November 23, 2010

The Misfit Battleships

When one thinks of battleships, what leaps to mind?  The gleaming Iowas, usually.  Others would think of the hulking Yamato-class, still the largest battlewagons ever built.  Or perhaps the menacing Bismarck and Tirpitz, pride of the Kriegsmarine would hold primacy over all.  If you have a sense of history, classes like the Nevada/Pennsylvania, with their cage masts and one of which, the Arizona, is now one of the US military's most hallowed sites.  Or the first of them all, the Dreadnought.

And then there's me.  I'm a weirdo, because my favorite battleship class is one that few people know or (historically) care about.  You see, I'm a fan of the Nelsons. 

I can hear you now: "The whichnow?"  These:

The sharper-eyed amongst you have already noticed the obvious difference.

more...

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November 22, 2010

"If You Don't Like The Weather...

...just wait a few minutes, it'll change," is a saying you hear a lot here in Illinois.  Strangely enough, there's often a grain of truth to sayings like that. The day started with oodles of rain, but by the time I got to Duck U., it was bright and sunny if a little windy.  Around 245pm, I stepped out of the Duck U Bookstore and... it was around 70 degrees, dark, with heavy clouds being blown across the sky at high speeds, and near constant thunder that actually made me laugh out loud.  It sounded exactly like a "thundersheet," or a big sheet of aluminum that stagehands flex for thunder sound-effects.  Thinking nothing of it, I went back into the Bookstore.

A few minutes later, I heard a strange warbling sound, one that I've only heard on the second Tuesday of each month.  Rubbawhat?  Then my e-mail chimed... it was Duck U Security, saying get to the basement Auntie Em, it's a twister!  And lo, it was:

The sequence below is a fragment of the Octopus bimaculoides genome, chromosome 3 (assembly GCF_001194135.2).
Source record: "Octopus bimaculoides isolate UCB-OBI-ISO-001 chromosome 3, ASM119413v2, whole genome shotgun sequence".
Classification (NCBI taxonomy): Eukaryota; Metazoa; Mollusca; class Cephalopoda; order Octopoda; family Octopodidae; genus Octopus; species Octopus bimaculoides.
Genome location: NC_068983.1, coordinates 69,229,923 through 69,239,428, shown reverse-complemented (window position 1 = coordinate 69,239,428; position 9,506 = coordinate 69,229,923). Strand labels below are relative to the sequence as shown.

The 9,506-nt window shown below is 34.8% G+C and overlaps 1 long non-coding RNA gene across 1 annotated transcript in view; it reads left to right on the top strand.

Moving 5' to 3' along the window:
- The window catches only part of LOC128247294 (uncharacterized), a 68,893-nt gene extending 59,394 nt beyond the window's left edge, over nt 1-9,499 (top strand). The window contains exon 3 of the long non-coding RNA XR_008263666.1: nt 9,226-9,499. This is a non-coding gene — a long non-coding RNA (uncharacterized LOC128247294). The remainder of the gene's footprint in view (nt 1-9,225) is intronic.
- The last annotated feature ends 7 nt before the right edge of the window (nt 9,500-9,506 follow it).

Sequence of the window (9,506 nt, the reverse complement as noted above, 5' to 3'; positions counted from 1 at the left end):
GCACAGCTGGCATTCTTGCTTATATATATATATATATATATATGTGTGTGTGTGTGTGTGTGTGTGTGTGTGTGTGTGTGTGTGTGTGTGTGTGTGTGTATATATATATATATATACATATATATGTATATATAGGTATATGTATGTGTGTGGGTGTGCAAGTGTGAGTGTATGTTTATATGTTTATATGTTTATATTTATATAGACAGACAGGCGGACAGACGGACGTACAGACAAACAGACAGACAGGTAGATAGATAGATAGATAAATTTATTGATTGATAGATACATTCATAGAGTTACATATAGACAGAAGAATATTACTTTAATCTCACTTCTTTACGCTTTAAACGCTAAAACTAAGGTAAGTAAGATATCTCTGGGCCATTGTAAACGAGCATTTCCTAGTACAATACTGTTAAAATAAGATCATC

It touched down in the vicinity of the intersection Riverside and Perryville, two fairly major streets about five miles Northeast of Duck U, and headed Northeast towards the nearby state park... and a little village named Caledonia.  In Caledonia there was substantial damage, though no serious injuries at all.  Which is a relief, because when it touched down there was a School Bus right nearby.

The bus was thrown off the road and knocked over; five or six (reports vary) children and the bus driver suffered minor injuries, but nothing more. 

At one point, somewhere north of 46000 people were without power though as of 630pm that number had dropped to around 10000.  Eyewitnesses report something like four high-voltage towers were ruined, and one power substation reportedly has significant damage so it might be a while before those people see electricity again.  The waterfowl in the foreground had nothing to do with the damage, I can assure you. 

Just to assuage any fears anybody may have, Duck U is fine, completely unharmed.  The sirens went off all over Duckford.  I never even went to the basement of the building the Bookstore is in, preferring instead to follow the weather radars on computers in Admissions.  It was pretty clear from the looping screens that we had nothing to worry about. 

"If you don't like the weather, just wait a few minutes... it'll change."  Sometimes though, it doesn't change to something good...

UPDATE:  Here's video of the tornado!


Near as I can tell, this was taken from one of the gazillion subdivisions springing up all over that side of town.  We actually got quite lucky; if it touched down about two miles to the southwest, it would have smacked a rather populated part of the Duckford metroplex.  The damage track is supposedly a half-mile wide... fairly substantial.

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November 19, 2010

Dogs Are Stupid, But At Least These Are Funny Too.

I don't usually do this sort of thing, but if you want to laugh until your spleen threatens to rip free from your sternum, go and read this post over at Hyperbole And A Half.  (via)

When I was growing up, we had a dog with the embarrassing name of Dribbles.  You can guess why Dribbles had that name (hint: it has nothing to do with basketball).  Dribbles looked like a cross betwixt a weinerdog and a German Shepherd... and the weinerdog had the dominant genes.  If she was a foot tall at the top of her head, she was wearing stilts.  Unfortunately for her dignity, she looked overweight at all times, even if she was normal size.  Imagine a football with tiny legs and you've got the right idea. 

Dribbles' idea of fetch was to have me throw a stick, she'd go running after it... and just keep going, as if the entire concept of "stick" would get shaken out of her skull once she began her sprint.  Ever seen a street car designed to dragrace down the quarter-mile accelerate off the line?  The rear end drops, the car gets light on the front tires, and if the engine is powerful enough it stays in a nose-high attitude all the way down... yeah, that was Dribbles trying to run.